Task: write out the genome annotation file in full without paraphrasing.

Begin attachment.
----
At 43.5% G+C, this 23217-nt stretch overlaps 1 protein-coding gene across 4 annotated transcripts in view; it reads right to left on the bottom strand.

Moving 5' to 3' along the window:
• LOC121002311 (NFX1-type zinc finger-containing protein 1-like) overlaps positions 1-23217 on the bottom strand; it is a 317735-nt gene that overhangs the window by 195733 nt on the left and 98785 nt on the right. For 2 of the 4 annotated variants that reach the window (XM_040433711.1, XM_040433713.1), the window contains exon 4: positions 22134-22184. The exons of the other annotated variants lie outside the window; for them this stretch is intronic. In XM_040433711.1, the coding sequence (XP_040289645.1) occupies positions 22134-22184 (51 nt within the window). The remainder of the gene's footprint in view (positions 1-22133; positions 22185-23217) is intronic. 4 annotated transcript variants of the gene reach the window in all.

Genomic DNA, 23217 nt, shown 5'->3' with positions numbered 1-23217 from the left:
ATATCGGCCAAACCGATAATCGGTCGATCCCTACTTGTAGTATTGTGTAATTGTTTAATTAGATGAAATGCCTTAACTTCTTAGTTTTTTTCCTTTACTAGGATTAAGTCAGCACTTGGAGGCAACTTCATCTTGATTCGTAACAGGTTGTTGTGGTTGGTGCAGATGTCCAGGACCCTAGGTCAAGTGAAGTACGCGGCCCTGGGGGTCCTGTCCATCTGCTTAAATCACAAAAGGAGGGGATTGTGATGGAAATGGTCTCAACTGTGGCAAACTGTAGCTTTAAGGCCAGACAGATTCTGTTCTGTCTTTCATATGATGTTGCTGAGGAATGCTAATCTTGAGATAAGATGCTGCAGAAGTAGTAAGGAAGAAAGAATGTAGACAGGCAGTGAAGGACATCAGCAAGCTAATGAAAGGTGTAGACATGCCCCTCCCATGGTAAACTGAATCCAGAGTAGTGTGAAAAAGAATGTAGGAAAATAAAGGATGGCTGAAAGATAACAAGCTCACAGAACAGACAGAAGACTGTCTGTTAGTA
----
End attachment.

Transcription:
At 43.5% G+C, this 23217-nt stretch overlaps 1 protein-coding gene across 4 annotated transcripts in view; it reads right to left on the bottom strand.

Moving 5' to 3' along the window:
• LOC121002311 (NFX1-type zinc finger-containing protein 1-like) overlaps positions 1-23217 on the bottom strand; it is a 317735-nt gene that overhangs the window by 195733 nt on the left and 98785 nt on the right. For 2 of the 4 annotated variants that reach the window (XM_040433711.1, XM_040433713.1), the window contains exon 4: positions 22134-22184. The exons of the other annotated variants lie outside the window; for them this stretch is intronic. In XM_040433711.1, the coding sequence (XP_040289645.1) occupies positions 22134-22184 (51 nt within the window). The remainder of the gene's footprint in view (positions 1-22133; positions 22185-23217) is intronic. 4 annotated transcript variants of the gene reach the window in all.

Genomic DNA, 23217 nt, shown 5'->3' with positions numbered 1-23217 from the left:
ATATCGGCCAAACCGATAATCGGTCGATCCCTACTTGTAGTATTGTGTAATTGTTTAATTAGATGAAATGCCTTAACTTCTTAGTTTTTTTCCTTTACTAGGATTAAGTCAGCACTTGGAGGCAACTTCATCTTGATTCGTAACAGGTTGTTGTGGTTGGTGCAGATGTCCAGGACCCTAGGTCAAGTGAAGTACGCGGCCCTGGGGGTCCTGTCCATCTGCTTAAATCACAAAAGGAGGGGATTGTGATGGAAATGGTCTCAACTGTGGCAAACTGTAGCTTTAAGGCCAGACAGATTCTGTTCTGTCTTTCATATGATGTTGCTGAGGAATGCTAATCTTGAGATAAGATGCTGCAGAAGTAGTAAGGAAGAAAGAATGTAGACAGGCAGTGAAGGACATCAGCAAGCTAATGAAAGGTGTAGACATGCCCCTCCCATGGTAAACTGAATCCAGAGTAGTGTGAAAAAGAATGTAGGAAAATAAAGGATGGCTGAAAGATAACAAGCTCACAGAACAGACAGAAGACTGTCTGTTAGTA